(Pg. 226) Observations on captive animals have thus afforded the key to those made on the Plains. I know now that the flashing flecks seen on the Yellowstone uplands were the interchanging signals of the two bands, the smaller of which, on getting the musky message, “Friends, ” had laid aside their fears and joined their kindred. This, it will be seen, is simply a heliograph. Man flatters himself that he was the first inventor of flash communication, but he is wrong—the Antelope used it thousands of generations before it was dreamed of by mankind.
Battle Of The Pronghorn
(Pg. 244) I recall a scene, the sequel of an Antelope duel on the Big horn Basin many years ago, in which evidently the defeated buck took the most serious possible view of the situation. It was in the October of 1898. I was riding across the Bighorn Basin (Wyoming) with Mrs. Seton and A. A. Anderson, when we noticed near the horizon some bright white specks. They were moving about, appearing and disappearing. Then two of them seemed to dart erratically over the plain, keeping always an equal distance apart.
Soon these left the others and careered about like twin meteors, this way and that, then our way; at first in changing line, but later directly toward us. Their wonderful speed soon ate up the intervening mile or two, and we now saw clearly that they were Antelope, one in pursuit of the other. High over their heads a golden eagle was sailing.
On they came. The half mile shrank to a couple of hundred yards, and we saw that they were bucks—the hind one the larger—dashing straight toward us. As they yet neared we could see the smaller one making desperate efforts to avoid the savage lunges of the big one’s horns, and barely maintaining the scant six feet that were between him and his foe.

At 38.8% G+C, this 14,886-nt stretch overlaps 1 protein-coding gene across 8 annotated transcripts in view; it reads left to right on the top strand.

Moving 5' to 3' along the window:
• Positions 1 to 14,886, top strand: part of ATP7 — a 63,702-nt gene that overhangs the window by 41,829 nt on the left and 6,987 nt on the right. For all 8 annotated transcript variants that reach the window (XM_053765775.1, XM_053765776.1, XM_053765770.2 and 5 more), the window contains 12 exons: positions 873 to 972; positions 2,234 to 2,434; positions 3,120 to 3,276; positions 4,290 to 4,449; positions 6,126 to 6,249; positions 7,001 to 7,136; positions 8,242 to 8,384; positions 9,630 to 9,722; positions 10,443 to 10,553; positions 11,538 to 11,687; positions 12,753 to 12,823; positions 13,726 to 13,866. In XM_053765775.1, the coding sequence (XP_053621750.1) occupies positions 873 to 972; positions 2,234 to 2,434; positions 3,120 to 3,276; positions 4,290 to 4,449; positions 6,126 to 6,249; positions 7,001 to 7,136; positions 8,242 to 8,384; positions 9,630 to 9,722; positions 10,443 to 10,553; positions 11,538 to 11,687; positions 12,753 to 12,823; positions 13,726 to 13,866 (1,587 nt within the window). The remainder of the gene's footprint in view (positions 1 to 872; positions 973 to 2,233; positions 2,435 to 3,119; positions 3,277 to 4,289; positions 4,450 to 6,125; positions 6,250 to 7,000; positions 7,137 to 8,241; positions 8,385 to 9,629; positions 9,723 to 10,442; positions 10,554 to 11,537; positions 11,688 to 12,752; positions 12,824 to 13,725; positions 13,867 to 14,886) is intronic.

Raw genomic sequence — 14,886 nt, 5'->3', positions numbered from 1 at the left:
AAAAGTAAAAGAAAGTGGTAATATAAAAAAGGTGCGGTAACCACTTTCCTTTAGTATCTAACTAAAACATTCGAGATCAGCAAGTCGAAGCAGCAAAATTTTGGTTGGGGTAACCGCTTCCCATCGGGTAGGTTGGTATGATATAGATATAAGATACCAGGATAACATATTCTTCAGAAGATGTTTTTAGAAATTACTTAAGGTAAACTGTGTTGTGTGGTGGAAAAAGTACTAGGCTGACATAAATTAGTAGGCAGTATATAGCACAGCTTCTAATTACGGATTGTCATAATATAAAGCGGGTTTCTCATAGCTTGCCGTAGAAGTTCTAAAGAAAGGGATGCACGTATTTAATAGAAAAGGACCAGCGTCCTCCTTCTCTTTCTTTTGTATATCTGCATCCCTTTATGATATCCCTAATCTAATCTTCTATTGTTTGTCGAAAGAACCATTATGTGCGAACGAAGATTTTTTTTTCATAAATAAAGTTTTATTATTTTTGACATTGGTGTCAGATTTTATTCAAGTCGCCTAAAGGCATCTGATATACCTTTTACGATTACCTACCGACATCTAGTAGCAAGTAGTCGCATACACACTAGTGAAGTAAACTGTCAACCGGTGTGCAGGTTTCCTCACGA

We reined up to watch, for it now was clear that the smaller buck had been defeated in battle, and was trying to save his life by flight. But his heaving flanks and gaping, dribbling mouth showed that he could not hold out much longer. Straight on he came toward us, the deadliest foes of his race, the ones he fears the most.
How The Pronghorn Saved Himself
He was clearly between two deaths—which should he choose? He seemed not to hesitate—the 200 yards shrank to 100, the 100 to 50—then the pursuer slacked his speed, seeing that it would be folly to come farther. The fugitive kept on until he dashed right in among our startled horses. The eagle alighted on a rock 200 yards away.
The victorious buck veered off, shaking his sharp, black horns, and circling at a safe distance around our cavalcade to intercept his victim when he should come out the other side. But the victim did not come out.
He felt that he was saved, and he stayed with us. The other buck, seeing that he was balked, gave up the attempt, and turning back, sailed across the plain, till he became a white speck that rejoined the other specks—no doubt the does that had caused the duel.
The vanquished buck with us stood for a time panting, lolling his tongue, and showing every sign of dire distress. It would have been easy to lasso him, but none of us had any desire to do him harm. In a very short time he regained his wind, and having seen his foe away to a safe distance, he left our company and went off in the opposite direction. The eagle realizing now that there would be no pickings for him, rose in haste and soared to a safe distance.
This incident suggests a number of psychological problems which will be hard to solve if we accept certain old-time theories of animal creation, but which will solve themselves if we admit the Antelope to be a fellow-creature, with feelings somewhat akin to our own. Had one of us been in the place of the vanquished buck, we should probably have done just as he did.